The Government minister suspended over grabbing a Greenpeace activist by the neck referred to a homelessness charity in his constituency as a “magnet for undesirables” in a leaked email.
Mark Field MP faces fresh criticism for calling The Passage, a local charity in Westminster, central London, that helps vulnerable and homeless people, as a “magnet for these undesirables to flood into Victoria”.
The e-mail has Field saying: “It is high time that The Passage … started to take a little more responsibility for its ‘clients’.”
Field, who lives in Westminster, is reported to have made the remark in response to an email from a neighbour who complained about the level of antisocial behaviour linked to homeless people in the area.
The resident said: “The soup kitchens which act like a magnet for not just vagrants but also drug dealers with consequences that have been sufficiently highlighted by my neighbours in words and images … Day in and day out, night in and night out we see the same faces sleeping rough, same voices shouting and swearing, same sleeping bags in the same places.”
She continued: “We have seen mothers grasping their children on their way to school while loud and inappropriate discussion takes place among homeless in the street … Many of these problems are caused by people with mental health, alcohol and drug abuse issues who should not be there. Many of them are not British.”
The email concluded: “Ultimately this is a police responsibility. The police numbers have, however, been substantially reduced.”
Field replied to the email, copying in Westminster council figures and Michael Gove, the environment secretary, reportedly saying: “I would totally endorse every word [of the email]”, before going on to criticise the local charity for their handling of the situation.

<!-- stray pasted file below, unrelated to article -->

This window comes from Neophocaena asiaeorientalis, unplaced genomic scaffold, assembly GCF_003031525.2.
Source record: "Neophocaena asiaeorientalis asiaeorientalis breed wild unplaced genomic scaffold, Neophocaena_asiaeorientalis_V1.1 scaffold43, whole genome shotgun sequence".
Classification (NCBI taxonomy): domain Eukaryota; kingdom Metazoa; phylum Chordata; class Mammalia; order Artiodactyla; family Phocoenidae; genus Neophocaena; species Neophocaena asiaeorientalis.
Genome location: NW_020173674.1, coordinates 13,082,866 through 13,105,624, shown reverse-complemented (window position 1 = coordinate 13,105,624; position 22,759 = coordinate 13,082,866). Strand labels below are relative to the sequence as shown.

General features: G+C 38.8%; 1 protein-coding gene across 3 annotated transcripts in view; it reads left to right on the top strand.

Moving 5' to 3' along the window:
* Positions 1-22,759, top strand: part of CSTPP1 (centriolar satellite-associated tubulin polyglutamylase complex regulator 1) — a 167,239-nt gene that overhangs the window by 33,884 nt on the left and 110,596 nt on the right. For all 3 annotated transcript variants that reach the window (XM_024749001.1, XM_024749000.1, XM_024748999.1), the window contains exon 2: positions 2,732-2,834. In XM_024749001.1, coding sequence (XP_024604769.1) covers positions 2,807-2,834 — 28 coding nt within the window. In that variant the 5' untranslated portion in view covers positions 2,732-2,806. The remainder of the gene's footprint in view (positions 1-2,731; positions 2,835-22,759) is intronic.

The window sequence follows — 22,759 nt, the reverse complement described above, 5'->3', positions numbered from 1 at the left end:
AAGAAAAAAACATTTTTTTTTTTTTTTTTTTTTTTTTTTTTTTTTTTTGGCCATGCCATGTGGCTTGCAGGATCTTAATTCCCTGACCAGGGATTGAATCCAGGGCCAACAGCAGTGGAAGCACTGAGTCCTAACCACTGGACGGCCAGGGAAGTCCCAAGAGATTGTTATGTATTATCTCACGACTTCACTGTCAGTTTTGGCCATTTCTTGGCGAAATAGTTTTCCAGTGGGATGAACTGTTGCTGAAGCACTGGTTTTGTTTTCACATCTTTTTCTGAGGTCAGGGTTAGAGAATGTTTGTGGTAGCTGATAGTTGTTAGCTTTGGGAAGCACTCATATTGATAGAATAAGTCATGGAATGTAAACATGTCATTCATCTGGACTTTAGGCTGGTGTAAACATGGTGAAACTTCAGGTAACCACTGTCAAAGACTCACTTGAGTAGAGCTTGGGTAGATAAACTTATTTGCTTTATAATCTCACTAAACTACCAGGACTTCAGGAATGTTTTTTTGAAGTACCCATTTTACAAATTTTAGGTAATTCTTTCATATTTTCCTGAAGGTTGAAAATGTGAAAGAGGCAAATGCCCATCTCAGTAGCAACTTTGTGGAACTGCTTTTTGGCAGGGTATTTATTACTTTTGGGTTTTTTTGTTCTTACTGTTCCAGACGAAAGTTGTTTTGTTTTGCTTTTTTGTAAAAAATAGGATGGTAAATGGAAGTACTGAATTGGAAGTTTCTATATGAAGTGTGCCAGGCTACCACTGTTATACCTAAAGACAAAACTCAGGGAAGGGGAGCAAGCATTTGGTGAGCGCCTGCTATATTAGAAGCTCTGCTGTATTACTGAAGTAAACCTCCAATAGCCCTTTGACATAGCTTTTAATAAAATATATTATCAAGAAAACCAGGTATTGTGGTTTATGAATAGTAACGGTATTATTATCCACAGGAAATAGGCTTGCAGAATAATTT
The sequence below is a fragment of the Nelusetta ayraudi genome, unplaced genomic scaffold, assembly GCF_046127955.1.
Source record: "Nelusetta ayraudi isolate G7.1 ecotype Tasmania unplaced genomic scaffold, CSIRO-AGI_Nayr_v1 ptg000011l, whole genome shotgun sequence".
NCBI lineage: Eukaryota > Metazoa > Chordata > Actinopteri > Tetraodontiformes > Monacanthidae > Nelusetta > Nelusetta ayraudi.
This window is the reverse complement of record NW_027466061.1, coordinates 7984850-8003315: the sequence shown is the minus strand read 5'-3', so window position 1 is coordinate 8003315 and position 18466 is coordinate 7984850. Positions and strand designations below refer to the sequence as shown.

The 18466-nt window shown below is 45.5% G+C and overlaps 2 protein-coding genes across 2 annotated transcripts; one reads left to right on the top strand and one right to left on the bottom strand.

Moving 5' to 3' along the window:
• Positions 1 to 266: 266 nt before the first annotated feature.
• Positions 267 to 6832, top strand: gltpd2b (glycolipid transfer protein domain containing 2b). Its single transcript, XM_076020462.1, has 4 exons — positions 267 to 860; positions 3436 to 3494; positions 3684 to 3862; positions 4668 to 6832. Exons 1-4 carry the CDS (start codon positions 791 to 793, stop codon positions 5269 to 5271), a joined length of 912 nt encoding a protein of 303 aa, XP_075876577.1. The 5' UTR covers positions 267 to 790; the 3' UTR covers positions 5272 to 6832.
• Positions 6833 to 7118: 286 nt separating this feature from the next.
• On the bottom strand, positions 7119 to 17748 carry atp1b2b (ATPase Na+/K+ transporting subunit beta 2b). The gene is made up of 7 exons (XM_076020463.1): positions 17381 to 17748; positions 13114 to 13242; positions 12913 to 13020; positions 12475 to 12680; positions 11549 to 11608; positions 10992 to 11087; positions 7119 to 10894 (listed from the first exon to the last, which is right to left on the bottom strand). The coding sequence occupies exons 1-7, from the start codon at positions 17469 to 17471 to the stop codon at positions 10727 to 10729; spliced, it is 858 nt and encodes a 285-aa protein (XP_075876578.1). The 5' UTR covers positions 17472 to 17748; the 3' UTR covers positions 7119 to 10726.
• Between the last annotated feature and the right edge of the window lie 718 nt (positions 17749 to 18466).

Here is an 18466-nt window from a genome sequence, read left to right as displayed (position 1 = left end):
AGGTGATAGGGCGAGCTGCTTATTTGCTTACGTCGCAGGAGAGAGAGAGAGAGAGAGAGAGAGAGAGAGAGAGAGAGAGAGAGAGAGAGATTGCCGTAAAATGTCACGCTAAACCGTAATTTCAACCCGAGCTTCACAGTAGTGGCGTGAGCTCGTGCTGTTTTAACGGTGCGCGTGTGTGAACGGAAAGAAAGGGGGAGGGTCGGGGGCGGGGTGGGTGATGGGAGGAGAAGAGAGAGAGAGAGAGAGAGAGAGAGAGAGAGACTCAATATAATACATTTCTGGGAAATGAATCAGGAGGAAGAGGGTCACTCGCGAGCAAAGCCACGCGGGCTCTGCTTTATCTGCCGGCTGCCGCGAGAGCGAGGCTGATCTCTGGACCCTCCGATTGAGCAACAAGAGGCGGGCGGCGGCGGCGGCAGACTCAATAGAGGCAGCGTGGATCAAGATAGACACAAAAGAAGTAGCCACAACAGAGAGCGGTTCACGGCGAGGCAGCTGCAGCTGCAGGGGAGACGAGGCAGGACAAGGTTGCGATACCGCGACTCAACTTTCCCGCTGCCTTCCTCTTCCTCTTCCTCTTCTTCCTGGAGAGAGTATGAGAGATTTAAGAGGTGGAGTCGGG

Challenged on the e-mail, Field said he was “reiterating in verbatim form the strength of local opinion” he had “received from residents and constituents with regards the marked deterioration in and around Westminster Cathedral Piazza.”
He said: “Even as a Conservative MP, I have made strong representations to the current government about this worsening trend … I shall continue to offer my support to the local authorities and charities, such as The Passage, who I recognise do such vital work in our community.”
Stephen Robertson, the chief executive of the Big Issue Foundation, said the use of “pejorative terminology to describe marginalised people” had “no place in this day and age”.
“It serves only to stigmatise individuals, questioning their fundamental legitimacy and reinforcing the impossibility of tackling societal challenges.
“The use of xenophobic discriminatory shorthand betrays deeply held prejudices that serve only to injure and harm the recipients.
“When used within powerful institutions it promotes as acceptable beliefs that can consciously and subconsciously influence policy and practice for the worse,” he said.